Name:Date:Overview: Organizational Analysis – Your ExperienceThe major assignment for this course is analysis of your organization. During the span of this course, you have been shadowing a nurse leader, observing and reflecting on skills, behaviors, and strategies that the leader exhibits. You have also been assessing and reflecting on your own leadership and management styles and skills. Now you will gather those thoughts in a more formal retrospective of your experience in the course. You may notice that the rubric for the previous assignment is similar to the rubric for this assignment. Keep in mind that the previous assignment you were presenting an analysis of the leader/manager that you shadowed and with this assignment you are presenting an analysis of the overall experience (which does include the time spent with your leader/manager).Objectives• Explain how organizations function.• Compare and contrast characteristics of leadership and management.• Apply trends, issues, theories, and evidence as guidelines for management decisions.• Evaluate effectiveness of communications patterns using specific management situations. Please create a new word document with title page, body of paper, and references according to 6th ed APA to submit your work. Essential elements of scholarly writing:• Ensure correct grammar and spelling• Assignment should be submitted as an APA Paper, including title page and references.• Title page is required for this Assignment and the UTACON version is expected format.• 1-inch margins. • Please provide all references used to support your opinions and clarify positions in the paper. The reference list begins on a separate page from the content. • Headings are expected and must be connected to the assignment criteria following APA style. An introduction is expected providing a brief look at what is planned within the body of the paper. However, no heading is used over the introduction in APA format. A Summary is used and should have a heading over it. • For all other style questions refer to the American Psychological Association. (2020). Publication manual of the American Psychological Association (7th ed.) Washington, DC: Author. RubricUse this rubric to guide your work on the Week 5Organizational Analysis – Your Experience.TasksTargetAcceptableUnacceptableUse correct grammar, punctuation, and American Psychological Association (APA) format in writing professional papers.(max 10 points)(9-10 points)APA format and style are correct and clear. Areas of focus include syntax, appearance, organization, and grammatical correctness. References and literature citations are correct. (0-2 errors)(5-8 points)APA format and style are mostly correct. Areas of focus include syntax, appearance, organization, and grammatical correctness. References and literature citations are correct. (3-5 errors)(0-4 points)APA format and style are minimally correct. Areas of focus include syntax, appearance, organization, and grammatical correctness. References and literature are cited but contain mistakes. (>5)Observations(max 30 points)(21-30 points)Observations of and comments about the Nurse Manager’s effectiveness or ineffectiveness when handling conflict. If no conflict observed, detailed example of past conflict observed and how the manager handled it and detailed discussion of effectiveness or ineffectiveness (2 examples)(11-20 points)General observations of and comments about the Nurse Manager’s effectiveness or ineffectiveness when handling conflict.If no conflict observed, general example of past conflict observed and how the manager handled it and general discussion of effectiveness or ineffectiveness (1 example)(0-10 points)Minimal Observations of and comments about the Nurse Manager’s effectiveness or ineffectiveness when handling conflict.If no conflict observed, minimal discussion of past conflict observed and how the manager handled it and minimal discussion of effectiveness or ineffectiveness (0example)Rationale (research, examples, specific outcomes) for connections to specific stylesGeneral rationale for some connectionsLittle or no rationale for statements providedReflections(max 30 points)(21-30 points)Clear description of your initial impression of the Nurse Manager and how your impression of the manager’s role has changed(11-20 points)General description of your initial impression of the Nurse Manager and how your impression of the manager’s role has changed(0-10 points)Vague or missing description of your initial impression of the Nurse Manager and how your impression of the manager’s role has changedClear identification of your leadership style with references cited. General identification of your own leadership style with references cited.Vague or missingidentification of your own leadership style.At least two specific examples of manager’s leadership skills and how your manger’s leadership style compliments, or competes against, the overall effectiveness of the organization.At least one example of manager’s leadership skills and how your manger’s leadership style compliments, or competes against, the overall effectiveness of the organization.Poorly-worded or missing example of leadership skills or no critique of effectiveness Professional Development(max 30 points)(21-30 points)Specific statements of why you would or would not want the position (11-20 points)N/A(0-10 points)Unclear or missing statements of why you would or would not want the position Detailed description of skills you would need and whether or not you have them now, and evidence to support your assessmentList of skills you would need and whether or notyou have them now Inaccurate, incomplete, or missing skills required for this positionSpecific, viable types of professional development that would help you develop needed skillsGeneral activities needed to develop needed skillsNo activities or strategies to develop needed skillsObservations What types of conflict did you observe? Was your leader/manager effective or ineffective in handling the conflict(s)? Give 2 specific examples of how your leader/manager’s leadership style influenced their method to handle the conflict.If you didn’t observe any conflict, describe a common conflict that occurred in your workplace. How did your manager handle the conflict and was it effective or ineffective? Give 2 specific examples of how your leader/manager’s leadership style influenced their method to handle the conflict. ReflectionsBriefly summarize what your initial impression would be of the Nurse Manager and how your impression of the Nurse Manager’s role has changed during this shadowing experience.Briefly describe your own leadership style and whether or not you feel that this style would complement the organization. Summarize how your manager’s leadership skills and style either complements or competes against the effectiveness of the organization.Professional DevelopmentWould you like this position? Why or why not? What skills would you need to develop and how would you acquire them if you were interested in this position? What types of professional development would help you develop these skills?©2020 University of Texas at ArlingtonPage 1of 4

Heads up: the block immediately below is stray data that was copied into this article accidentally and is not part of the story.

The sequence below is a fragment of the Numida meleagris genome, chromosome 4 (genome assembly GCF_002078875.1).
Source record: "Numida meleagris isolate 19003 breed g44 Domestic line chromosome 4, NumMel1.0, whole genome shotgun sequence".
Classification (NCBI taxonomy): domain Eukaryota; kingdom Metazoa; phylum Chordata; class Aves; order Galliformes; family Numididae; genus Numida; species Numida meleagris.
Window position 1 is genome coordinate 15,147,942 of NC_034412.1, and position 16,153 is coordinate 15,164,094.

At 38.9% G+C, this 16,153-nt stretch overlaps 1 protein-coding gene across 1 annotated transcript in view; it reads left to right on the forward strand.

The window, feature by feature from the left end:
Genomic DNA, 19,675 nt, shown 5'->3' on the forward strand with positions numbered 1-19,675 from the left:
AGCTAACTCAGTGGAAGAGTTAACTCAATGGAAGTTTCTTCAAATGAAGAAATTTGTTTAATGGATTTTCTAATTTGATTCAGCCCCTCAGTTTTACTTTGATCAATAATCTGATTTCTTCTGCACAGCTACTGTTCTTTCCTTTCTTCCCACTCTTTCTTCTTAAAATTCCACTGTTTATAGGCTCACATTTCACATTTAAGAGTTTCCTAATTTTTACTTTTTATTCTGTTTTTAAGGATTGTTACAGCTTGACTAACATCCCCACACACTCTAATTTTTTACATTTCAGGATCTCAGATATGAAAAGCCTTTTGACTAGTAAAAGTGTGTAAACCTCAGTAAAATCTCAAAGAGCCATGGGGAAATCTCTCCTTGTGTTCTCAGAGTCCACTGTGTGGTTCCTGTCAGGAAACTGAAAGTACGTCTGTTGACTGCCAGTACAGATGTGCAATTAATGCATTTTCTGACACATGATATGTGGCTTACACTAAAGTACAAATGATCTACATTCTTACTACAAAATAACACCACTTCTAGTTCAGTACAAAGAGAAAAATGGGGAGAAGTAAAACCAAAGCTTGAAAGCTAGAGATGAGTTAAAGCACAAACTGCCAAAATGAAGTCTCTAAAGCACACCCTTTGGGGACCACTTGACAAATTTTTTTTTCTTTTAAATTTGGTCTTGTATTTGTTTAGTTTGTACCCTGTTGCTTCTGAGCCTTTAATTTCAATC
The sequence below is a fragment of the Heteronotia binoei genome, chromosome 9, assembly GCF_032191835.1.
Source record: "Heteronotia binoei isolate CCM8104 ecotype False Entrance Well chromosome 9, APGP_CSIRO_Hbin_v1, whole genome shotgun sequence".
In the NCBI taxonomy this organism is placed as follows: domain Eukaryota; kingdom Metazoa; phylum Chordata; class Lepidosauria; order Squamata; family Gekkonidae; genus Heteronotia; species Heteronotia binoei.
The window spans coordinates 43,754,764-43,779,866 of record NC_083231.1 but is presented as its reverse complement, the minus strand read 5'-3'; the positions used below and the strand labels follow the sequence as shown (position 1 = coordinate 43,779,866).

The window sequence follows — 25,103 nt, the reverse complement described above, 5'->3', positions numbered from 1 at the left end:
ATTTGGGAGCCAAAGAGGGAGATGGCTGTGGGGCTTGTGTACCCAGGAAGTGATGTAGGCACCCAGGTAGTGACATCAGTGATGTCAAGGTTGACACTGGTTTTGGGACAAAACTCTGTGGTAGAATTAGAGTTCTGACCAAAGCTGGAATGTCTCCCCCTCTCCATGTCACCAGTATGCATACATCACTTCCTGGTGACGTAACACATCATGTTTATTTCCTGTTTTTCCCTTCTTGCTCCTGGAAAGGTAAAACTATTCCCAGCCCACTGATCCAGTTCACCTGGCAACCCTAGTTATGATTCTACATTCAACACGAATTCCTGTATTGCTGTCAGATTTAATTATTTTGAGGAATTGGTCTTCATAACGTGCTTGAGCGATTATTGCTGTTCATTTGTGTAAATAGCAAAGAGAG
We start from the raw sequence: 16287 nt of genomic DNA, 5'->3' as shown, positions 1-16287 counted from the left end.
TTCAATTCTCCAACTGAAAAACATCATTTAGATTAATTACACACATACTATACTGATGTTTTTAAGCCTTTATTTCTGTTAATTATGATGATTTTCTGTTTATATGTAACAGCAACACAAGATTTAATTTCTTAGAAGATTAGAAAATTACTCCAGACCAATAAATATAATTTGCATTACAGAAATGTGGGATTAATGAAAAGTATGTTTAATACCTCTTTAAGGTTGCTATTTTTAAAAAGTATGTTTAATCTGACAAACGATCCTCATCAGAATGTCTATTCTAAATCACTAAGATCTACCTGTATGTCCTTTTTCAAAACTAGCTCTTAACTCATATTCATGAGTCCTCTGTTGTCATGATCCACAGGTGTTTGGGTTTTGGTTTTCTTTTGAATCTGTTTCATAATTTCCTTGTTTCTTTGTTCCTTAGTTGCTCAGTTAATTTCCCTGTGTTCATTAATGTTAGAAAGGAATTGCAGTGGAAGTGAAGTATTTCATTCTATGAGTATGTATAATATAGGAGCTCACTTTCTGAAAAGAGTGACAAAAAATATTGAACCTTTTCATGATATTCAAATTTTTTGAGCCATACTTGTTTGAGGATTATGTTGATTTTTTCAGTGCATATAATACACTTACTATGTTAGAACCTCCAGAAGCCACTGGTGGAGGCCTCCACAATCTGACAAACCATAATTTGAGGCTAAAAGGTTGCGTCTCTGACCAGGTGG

N 4455 The University of Texas at Arlington Nursing Analysis Paper